Back in 2012, I posted an extract from Follies of God: The Notebooks, a collection of unpublished writings by playwright Tennessee Williams. Entitled ‘Marilyn Monroe Got What She Wanted,’ the entry was quite cruel. I was disappointed that Williams, who wrote so well about troubled characters and was himself a deeply conflicted man, showed so little compassion for Marilyn.
I was pleased to discover another, more insightful piece by Williams, posted yesterday by editor James Grissom on the Follies of God blog. ‘On the Masks We Wear‘ looks at the gulf between outward appearance and the inner self, using Marilyn as an example.
“Marilyn [Monroe], to use one example, had a literal mask. A lot of people do. Their armor is beauty or strength. Hers was beauty–an almost supernal, lunar beauty. And it took hours–if not days–to create, to manufacture, to maintain. Creams and lotions and unguents and powders and sticks and colorful oils–and then you had Marilyn, the one we all wanted and felt we needed. And she had an identity. An identity of creamy skin and vulnerability. She could face the world with some degree of comfort.”
Born in 1936, Dennis Hopper played supporting roles in Rebel Without a Cause and Giant alongside his friend, James Dean, before falling out of favour with Hollywood. In 1959 he began five years of study with Lee Strasberg at the Actors Studio.
Hopper later found renewed fame when he directed, produced and starred in Easy Rider (1969.) After battling drug addiction, he once again resurfaced, with memorable roles in Apocalypse Now (1979) and Blue Velvet (1987.) He was also a prolific photographer, artist and sculptor.
Dennis Hopper died in 2010. He was rumoured to have attended a 1962 party where Marilyn Monroe met LSD ‘guru’ Dr Timothy Leary (though Leary’s own account has been disputed.)
In another post for his Follies of God blog, James Grissom has featured a portion of an undated interview with Hopper. The extract does not clarify whether Dennis knew Marilyn well – it focuses on his ideas about her enduring fame, though they may have known each other from the Actors Studio. In the excerpt, Hopper compares Marilyn to a Guatemalan trouble doll ( also known as worry dolls.)
“Marilyn was like a trouble doll for a lot of people: A lot of people needed her because she was beautiful and she was sweet and she was pretty much what a lot of people believed was a perfect woman–a sexual machine with a heart. And a lot of people needed her because they wanted her to fail or to cry or to die, because they wanted to believe that all of her gifts–physical and otherwise–wouldn’t save her or make her happy. So the ugly and the mean-spirited could feel better about their lives and their various lacks. And a lot of people looked at her and saw money and sex and power and an evil sort of joy that comes from getting off. She was a product, a commodity to them. And a lot of people needed her because she so clearly needed a friend, needed some love, and a lot of people really wanted to give this to her.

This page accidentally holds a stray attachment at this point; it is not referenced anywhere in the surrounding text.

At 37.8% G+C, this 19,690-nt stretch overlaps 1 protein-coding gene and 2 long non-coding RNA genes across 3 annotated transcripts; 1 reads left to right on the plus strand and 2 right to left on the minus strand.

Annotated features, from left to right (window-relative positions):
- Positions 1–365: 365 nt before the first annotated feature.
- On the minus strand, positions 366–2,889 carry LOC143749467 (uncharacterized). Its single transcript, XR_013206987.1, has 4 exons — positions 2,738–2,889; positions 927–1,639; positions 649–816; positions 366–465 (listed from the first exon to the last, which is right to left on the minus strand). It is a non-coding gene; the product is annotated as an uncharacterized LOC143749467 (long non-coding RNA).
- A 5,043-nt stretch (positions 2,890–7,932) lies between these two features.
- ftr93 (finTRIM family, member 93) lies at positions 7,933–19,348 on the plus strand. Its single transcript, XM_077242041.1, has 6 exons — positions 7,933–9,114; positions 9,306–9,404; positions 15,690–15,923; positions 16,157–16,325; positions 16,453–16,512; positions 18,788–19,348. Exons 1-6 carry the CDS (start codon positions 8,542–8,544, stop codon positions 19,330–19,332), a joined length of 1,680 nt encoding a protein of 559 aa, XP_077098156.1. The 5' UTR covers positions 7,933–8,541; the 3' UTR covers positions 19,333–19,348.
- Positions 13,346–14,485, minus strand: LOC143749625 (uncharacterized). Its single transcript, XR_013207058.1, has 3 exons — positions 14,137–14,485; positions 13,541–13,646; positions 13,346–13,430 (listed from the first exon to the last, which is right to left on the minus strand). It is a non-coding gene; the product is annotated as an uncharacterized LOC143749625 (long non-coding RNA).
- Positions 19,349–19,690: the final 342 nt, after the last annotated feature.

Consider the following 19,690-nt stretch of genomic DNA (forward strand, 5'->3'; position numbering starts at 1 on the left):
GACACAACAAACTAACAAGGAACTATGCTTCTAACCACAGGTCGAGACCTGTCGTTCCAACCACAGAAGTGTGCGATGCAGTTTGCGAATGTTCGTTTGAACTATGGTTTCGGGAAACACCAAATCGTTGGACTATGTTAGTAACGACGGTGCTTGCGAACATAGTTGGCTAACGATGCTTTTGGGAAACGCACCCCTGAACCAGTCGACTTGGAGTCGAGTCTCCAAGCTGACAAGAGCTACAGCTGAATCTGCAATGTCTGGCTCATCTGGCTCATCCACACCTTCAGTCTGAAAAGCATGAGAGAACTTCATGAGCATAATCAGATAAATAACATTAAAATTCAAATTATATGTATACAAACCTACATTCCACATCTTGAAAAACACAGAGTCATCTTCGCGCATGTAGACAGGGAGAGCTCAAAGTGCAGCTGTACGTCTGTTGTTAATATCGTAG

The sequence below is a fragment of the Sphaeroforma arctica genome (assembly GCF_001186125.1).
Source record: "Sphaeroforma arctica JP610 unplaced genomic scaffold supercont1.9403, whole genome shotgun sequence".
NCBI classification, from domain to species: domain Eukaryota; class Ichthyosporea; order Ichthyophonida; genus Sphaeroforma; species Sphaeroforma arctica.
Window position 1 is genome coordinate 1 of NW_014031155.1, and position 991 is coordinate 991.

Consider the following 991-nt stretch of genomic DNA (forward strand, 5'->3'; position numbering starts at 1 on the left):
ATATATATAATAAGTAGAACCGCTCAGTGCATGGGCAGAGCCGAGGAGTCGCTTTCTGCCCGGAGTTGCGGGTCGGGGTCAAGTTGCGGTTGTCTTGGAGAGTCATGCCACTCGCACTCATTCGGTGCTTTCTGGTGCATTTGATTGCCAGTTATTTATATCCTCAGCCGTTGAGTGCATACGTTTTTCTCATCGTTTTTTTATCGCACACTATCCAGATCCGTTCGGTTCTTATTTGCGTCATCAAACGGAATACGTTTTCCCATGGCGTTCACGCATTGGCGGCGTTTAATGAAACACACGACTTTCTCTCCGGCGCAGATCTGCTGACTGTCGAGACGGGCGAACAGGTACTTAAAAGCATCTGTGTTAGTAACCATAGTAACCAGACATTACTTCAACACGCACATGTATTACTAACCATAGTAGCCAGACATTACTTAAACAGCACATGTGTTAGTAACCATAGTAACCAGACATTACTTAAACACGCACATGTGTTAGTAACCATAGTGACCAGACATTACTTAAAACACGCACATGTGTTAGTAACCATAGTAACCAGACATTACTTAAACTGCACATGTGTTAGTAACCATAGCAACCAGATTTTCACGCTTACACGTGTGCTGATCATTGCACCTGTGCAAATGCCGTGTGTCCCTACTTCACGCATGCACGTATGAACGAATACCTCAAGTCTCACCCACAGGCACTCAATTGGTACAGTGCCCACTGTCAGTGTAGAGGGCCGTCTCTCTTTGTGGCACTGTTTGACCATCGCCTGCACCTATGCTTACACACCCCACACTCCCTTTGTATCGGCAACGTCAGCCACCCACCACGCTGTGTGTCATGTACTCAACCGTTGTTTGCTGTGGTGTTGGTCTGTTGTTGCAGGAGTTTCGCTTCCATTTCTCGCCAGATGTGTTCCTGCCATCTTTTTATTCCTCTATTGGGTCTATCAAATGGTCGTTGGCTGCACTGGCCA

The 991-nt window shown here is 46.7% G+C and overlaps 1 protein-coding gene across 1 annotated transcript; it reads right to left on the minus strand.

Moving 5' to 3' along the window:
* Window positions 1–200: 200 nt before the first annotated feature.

Marilyn Monroe was this creamy, sweet, beautiful trouble doll for a lot of people, and we whispered to her image or her memory and told her what we needed, what we desired, and then we believed that things would happen or change. And she got put in her box and was put on an eternal shelf, where we can continue to ask of her what we need.”
Born in 1925, Maureen Stapleton was an award-winning actress of stage and screen. An Actors Studio alumni, Maureen performed a scene from Eugene O’Neill’s Anna Christie, with Marilyn in the title role, before Lee Strasberg and an audience of fellow students in 1955. (Marilyn’s performance was praised by Strasberg, but typically she thought Maureen was better.)
Stapleton wrote warmly of MM in her 1995 memoir, A Hell of a Life. She died in 2006. James Grissom mentions both women on his Follies of God blog today, quoting from his 1991 interview with Maureen.
“I always felt protective toward her. I liked her. While I had no reason to feel sorry for her–she was beautiful and rich and loved–I did: I just knew that she was a magnet for shit, and I saw a lot of people unload on her. She was a child–a sweet, needy child, and I’m very Irish and very Catholic and basically a decent person, and I think you take care of children and needy people. I think you reach out to the sad people and the sick people, and I always felt that Marilyn was an inch and a half from deep sadness. If I made her comfortable–and she told me I did–it was because I wasn’t after her for anything but friendship, and I had a house full of noise and kids and open doors. She could let it hang with me, and I wish–like a lot of other people–that I had kept the doors open more often. She was a good person. She was not treated well.”